I was really impressed by Luke in week five of So Play We All. He built a playtestable game fast and, more importantly, he learned from it. He’s decided to completely rework his gameplay. Player interaction wasn’t what he wanted and he realized it would be a huge amount of work to write. It’s not easy to decide you’ve spent time building the wrong thing, and that maturity impressed me.
In Week 5 of So Play We All, things were pretty quiet. I bugfixed and laid groundwork. Luke… uh… did something. I read his post and it sounds like he added some helpers but otherwise mostly just rewrote his story. It’s more enjoyable now (seriously, play it), but it doesn’t really feel structurally any different. There’s no added mechanics that I can see. I’m curious where he’s going, though.
So Play We All is partly a motivation hack, with teammates/competitors and penalties to make sure we each put in time towards our games. Luke’s job sent him to a conference for almost all of the week, so he didn’t get to do any of his hours. He’s paying us both $20. To keep anyone from falling behind, we’ve tweaked the rules to say that anyone who pays the penalty for missed hours can make them up when they have the time.
SPWA Week 1 Response: Code Hassles and Kittens
Games: Allabrilyn, Fantasy Adventure, so play we all, web games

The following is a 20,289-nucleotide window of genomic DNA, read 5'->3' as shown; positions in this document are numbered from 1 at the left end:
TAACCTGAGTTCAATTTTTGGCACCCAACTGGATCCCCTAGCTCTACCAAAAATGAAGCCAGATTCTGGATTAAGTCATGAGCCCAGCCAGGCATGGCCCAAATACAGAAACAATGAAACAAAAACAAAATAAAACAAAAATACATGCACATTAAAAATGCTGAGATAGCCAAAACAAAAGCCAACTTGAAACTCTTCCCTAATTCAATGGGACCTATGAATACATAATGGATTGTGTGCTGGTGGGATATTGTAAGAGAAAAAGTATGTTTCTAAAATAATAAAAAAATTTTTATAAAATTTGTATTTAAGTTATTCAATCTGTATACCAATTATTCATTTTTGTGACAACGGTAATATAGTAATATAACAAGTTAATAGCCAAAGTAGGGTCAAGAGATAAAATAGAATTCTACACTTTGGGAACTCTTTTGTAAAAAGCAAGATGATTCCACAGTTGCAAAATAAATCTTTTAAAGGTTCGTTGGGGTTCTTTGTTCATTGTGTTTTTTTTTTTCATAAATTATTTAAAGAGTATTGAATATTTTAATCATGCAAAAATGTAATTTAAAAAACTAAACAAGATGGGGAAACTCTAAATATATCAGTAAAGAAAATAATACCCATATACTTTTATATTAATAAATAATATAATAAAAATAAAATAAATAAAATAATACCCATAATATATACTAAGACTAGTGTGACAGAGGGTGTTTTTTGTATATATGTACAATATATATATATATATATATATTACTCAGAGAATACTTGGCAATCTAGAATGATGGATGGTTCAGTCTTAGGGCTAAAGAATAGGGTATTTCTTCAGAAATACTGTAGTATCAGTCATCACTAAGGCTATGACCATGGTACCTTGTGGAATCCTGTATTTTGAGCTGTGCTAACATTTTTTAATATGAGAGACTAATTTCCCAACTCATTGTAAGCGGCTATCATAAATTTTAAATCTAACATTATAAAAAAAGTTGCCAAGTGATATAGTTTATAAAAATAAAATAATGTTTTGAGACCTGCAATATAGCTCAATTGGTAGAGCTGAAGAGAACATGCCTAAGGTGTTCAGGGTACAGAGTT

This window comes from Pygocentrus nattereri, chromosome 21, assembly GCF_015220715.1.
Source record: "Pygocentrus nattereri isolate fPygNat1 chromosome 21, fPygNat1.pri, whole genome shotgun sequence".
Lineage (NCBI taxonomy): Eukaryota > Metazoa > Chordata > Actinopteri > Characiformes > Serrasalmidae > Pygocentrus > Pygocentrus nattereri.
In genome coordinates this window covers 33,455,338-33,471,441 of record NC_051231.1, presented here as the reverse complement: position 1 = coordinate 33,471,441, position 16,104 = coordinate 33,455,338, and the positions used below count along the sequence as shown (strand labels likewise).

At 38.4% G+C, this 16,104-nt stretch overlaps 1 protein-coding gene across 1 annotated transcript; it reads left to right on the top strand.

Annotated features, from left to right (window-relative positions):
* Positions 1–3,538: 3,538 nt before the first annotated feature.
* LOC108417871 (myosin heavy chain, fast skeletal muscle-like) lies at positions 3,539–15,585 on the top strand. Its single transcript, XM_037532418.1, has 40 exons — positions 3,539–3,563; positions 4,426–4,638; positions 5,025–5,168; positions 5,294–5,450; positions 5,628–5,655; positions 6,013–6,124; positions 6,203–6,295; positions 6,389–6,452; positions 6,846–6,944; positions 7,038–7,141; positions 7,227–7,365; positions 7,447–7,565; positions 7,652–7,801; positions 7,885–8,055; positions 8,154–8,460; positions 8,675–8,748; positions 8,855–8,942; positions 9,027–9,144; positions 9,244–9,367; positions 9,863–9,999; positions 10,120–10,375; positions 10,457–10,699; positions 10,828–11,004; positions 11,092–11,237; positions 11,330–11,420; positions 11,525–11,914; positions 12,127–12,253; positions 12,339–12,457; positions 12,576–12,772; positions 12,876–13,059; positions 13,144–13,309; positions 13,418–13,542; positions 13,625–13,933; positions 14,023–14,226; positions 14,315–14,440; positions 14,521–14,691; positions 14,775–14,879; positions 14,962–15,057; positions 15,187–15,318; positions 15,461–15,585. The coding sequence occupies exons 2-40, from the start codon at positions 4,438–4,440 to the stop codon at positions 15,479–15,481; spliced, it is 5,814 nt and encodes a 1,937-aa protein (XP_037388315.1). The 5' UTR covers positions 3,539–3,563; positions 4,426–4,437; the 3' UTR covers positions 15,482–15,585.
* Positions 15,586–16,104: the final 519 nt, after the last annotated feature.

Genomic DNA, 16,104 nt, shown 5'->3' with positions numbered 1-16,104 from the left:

This week in So Play We All our topic was “Signup” and our budget was 4 hours. I originally pushed for more time, but I ended up glad that it was short as I hacked things out on the last day. I don’t need to belabor that, let’s look at how Luke and Jim did with their games.
SPWA Week 0 Response: A Strong Start
Games: Allabrilyn, Fantasy Adenture Game, oaqn, so play we all, web games
As mentioned in the rules for So Play We All, we’re required to respond to each other’s progress update. I’m going to be doing the Oaqn progress updates on that blog but the feedback here, mostly to keep that blog focused.
Grind Without Progression in Die2Nite
Games: collaboration, experience, game design, grind, P, prisoner's dilemma
I’ve been playing the game Die2Nite with a few friends, and I’m fascinated that it has no character advancement — no levels, no skills, no upgrades — but it has a terrible grind.
I was rereading David Sirlin’s World of Warcraft Teaches the Wrong Things as part of a conversation with a friend and I got to pondering his concept of yomi. I’ve previously mentioned it as having an influence on my game designs, so I’ll just quote his short definition:
Direct competition is when a game is decided by how the opponents interact, how well they stop each other from succeeding. Indirect competition is when opponents can’t influence each others’ successes, like in a sprint.
I love the way that poker straddles the line between the two. The contest of who has the best hand is indirect, I can’t take cards out of your hand, you can’t prevent me from drawing, we make our separate choices and win solely by ranking.
Game Influences (7/6): Warstorm
Games: Athenge, business models, game design, game influences, verbs, Warstorm, web games
I thought I’d finished the six post series on games that influenced Athenge, but I soon saw a game that changed my plans. This post is about how I analyze games by verbs, decision timing, and business concerns.